Pathophysiology Study Guide Questions Ch. 14 and Ch. 16

Insulating lipid material that surrounds axons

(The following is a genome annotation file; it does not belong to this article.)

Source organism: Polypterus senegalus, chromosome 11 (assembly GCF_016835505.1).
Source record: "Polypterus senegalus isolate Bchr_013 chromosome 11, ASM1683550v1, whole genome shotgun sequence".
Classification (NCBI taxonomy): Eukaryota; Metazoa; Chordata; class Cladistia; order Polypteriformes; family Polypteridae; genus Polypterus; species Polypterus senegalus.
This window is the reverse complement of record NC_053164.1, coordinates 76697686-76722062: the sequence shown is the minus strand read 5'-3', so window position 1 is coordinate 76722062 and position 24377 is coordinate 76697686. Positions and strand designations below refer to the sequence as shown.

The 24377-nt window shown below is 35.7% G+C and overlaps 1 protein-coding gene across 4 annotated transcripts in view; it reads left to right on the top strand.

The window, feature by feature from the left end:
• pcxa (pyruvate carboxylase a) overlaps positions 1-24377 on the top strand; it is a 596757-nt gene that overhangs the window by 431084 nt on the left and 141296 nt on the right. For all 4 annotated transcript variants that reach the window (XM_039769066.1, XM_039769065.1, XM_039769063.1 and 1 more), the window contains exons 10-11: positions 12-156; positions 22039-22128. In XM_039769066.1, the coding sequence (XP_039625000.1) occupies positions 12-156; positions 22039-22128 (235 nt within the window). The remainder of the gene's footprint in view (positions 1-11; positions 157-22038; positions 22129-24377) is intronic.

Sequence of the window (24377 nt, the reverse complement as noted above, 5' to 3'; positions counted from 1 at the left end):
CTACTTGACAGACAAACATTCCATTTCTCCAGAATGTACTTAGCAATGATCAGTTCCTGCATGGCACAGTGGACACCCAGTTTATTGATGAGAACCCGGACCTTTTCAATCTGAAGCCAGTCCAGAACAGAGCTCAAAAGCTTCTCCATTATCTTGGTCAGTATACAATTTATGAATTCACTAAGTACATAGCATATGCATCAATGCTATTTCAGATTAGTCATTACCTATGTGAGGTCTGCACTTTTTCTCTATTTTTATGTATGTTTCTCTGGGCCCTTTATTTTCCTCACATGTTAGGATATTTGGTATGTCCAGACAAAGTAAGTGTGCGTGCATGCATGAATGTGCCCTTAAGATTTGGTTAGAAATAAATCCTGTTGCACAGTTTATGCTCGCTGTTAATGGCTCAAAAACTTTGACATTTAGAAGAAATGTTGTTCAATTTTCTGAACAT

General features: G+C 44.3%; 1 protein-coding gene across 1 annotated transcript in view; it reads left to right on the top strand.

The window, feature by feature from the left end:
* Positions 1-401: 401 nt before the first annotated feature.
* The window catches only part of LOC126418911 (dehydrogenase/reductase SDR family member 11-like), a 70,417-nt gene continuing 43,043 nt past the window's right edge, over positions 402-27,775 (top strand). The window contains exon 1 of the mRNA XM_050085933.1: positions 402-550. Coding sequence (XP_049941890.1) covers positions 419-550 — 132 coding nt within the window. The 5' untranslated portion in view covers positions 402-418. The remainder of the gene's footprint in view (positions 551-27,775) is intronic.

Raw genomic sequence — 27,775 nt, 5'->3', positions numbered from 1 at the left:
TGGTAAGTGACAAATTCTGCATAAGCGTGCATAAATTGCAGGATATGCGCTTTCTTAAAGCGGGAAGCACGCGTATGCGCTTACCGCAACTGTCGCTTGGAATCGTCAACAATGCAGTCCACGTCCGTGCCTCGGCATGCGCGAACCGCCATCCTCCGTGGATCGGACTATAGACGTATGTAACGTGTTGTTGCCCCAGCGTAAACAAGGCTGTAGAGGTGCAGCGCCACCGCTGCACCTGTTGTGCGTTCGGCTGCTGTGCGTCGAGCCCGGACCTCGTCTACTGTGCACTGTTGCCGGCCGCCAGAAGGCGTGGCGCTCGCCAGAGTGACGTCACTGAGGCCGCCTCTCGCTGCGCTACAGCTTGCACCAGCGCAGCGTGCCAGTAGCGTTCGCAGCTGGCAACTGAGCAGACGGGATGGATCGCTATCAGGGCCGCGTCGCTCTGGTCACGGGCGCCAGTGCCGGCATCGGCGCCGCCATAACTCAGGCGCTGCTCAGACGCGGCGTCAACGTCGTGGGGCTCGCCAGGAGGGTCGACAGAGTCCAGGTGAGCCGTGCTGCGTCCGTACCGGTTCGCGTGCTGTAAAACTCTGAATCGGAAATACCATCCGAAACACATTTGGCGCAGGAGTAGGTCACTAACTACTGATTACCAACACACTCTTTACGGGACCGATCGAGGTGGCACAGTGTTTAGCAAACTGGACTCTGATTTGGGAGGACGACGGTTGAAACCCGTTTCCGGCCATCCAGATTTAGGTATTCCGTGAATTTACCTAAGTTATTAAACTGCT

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write the branch of the autonomic nervous system whose stimulation would cause each effect: sympathetic or parasympathetic -increased peristalsis in intestinesparasympatheticLOOK AT BOTH PICTURES ON PAGE 68!LOOK AT BOTH PICTURES ON PAGE 68! and answer 22, 23, 26, 28, 30, 31, 32, 33The thoracolumbar division of the autonomic nervous system is _______, and the craniosacral division is _________.sympathetic; parasympatheticThe term "adrenergic" refers to __________ nerves.sympatheticStart with the skin and place the structures in their anatomic order moving inward to the cerebral cortex. 1) skin 2) pia mater 3) subarachnoid space 4) dura mater 5) arachnoid mater 6) skull (bone) 7) subdural space 8) cerebral cortex (neurons)skin, skull (bone), dura mater, subdural space, arachnoid mater, subarachnoid space, pia mater, cerebral cortex (neurons)LOOK AT PIC ON PAGE 70!answer questions 42 and 47What is the difference between efferent nerves and afferent nerves?Efferent nerves carry impulses AWAY from the CNS, but afferent nerves carry impulses TOWARD the CNS.What is the difference between the somatic nervous system and the autonomic nervous system?The somatic nervous system consists of sensory pathways and motor pathways that govern voluntary motor control of skeletal muscle, but the autonomic nervous system consists of sensory and motor pathways that regulate primarily involuntary function of body organ systems.What is the difference between an EPSP and an IPSP?An excitatory postsynaptic potential (EPSP) is a small depolarization that occurs in a postsynaptic neuron and promotes creation of an action potential, but an inhibitory postsynaptic potential (IPSP) is a small hyperpolarization that occurs in a postsynaptic neuron and inhibits creation of an action potential.The general term for nervous system cells that are not neurons is?neuroglia (glia)In the central nervous system, ___________ form the myelin sheaths, but in the peripheral nervous system ________ ______ form the myelin sheaths.oligodendrocytes (oligodendroglia); schwann cellsThe ______ plexuses produce cerebrospinal fluid, which returns to the blood at the __________ ______.choroid; arachnoid villiNeurotransmitter released at target tissues by postganglionic parasympathetic neurons?Acetylcholine (ACh)Neurotransmitter released at target tissues by most postganglionic sympathetic neurons?Norepi. (NE)"All these names are so confusing!" exclaims a new nurse. "Rubrospinal tract, spinothalamic tract! How can I remember where they go so I can understand what happens if they are damaged?"The names of spinal tracts provide the necessary information. The first part of the name tells where the tract begins. The second part of the name tells where the tract ends; that is where the axons synapse. So, the rubrospinal tract begins in the red nucleus and goes down the spinal cord; it is a motor tract. The spinothalamic tract begins in the spinal cord and goes to the thalamus in the brain; it is a sensory tract.Mrs. Ahmad's son has a recent head injury and is in the hospital. "Why did they tell me to be sure his neck is straight and his head does not lean to the side?" she asks.If his head leans to the side, that could compress a neck vein and increase the pressure in his brain.Changes in the pupils are useful to evaluate (cortical, brainstem) function because the areas that control arousal are located (nearby, contralaterally).brainstem; nearbyInflammation from brain injury causes __________ cerebral edema.vasogenicAmyotrophic lateral sclerosis (Lou Gehrig Disease) involves degeneration of _____________ motor neurons, causing _________ muscle weakness.both upper and lower; progressiveExtrapyramidal motor syndromes involve ___________ ____________.abnormal movementWhich disfunction: hyperkinesia or hypokinesia? -loss of associated movementshypo.Which disfunction: hyperkinesia or hypokinesia? -choreahyper.Which disfunction: hyperkinesia or hypokinesia? -bradykinesiahypo.LOOK AT PICS ON PAGE 82ANSWER QUESTIONS PG 82What is the difference between arousal and awareness? 33Obstruction of the flow of cerebrospinal fluid causes ___________.hydrocephalusWhen intracranial pressure equals mean systolic blood pressure, cerebral blood flow _________.stopsSeverely increased intracranial pressure can cause brain tissue to _______ into another cranial compartment.herniateSupratentorial lesions are located above the tentorium ________.cerebelliMr. Bowen's admission diagnoses are hypoglycemic seizure and type 2 diabetes. -How should a nurse respond to Mrs. Bowen? 47 -Did Mr. Bowen have a partial or generalized seizure? What is the pathophysiologic difference between these two types? 48 -What is the "tonic" part of the seizure? -What is the "clonic" part of the seizure? -Why did Mr. Bowen's confusion and disorientation not resolve immediately when he received intravenous glucose? -After he recovered that afternoon, Mr. Bowen said his leg and arm muscles were aching. What most likely caused his muscle aching?What two classic pathologic changes that contribute to neuronal death are visible in the brain tissue of a person who had Alzheimer Disease? Describe each briefly. 53Mrs. Czerny's initial symptom was forgetfulness, which is the most common initial manifestation of Alzheimer's disease. What portion of her brain was most affected by the pathologic changes at that time? 55LOOK AT CLINICAL DESCRIBTION PAGE 86. -What clinical manifestations of Parkinson disease put Mr. Armstrong at risk for falling? 57 -Is Parkinson disease a pyramidal or extrapyramidal disorder? What basic pathophysiology causes the motor manifestations of Parkison disease? -A nurse says, "He says he is in pain, but his face does not show it. Maybe he does not need this pain medication." What is the appropriate response?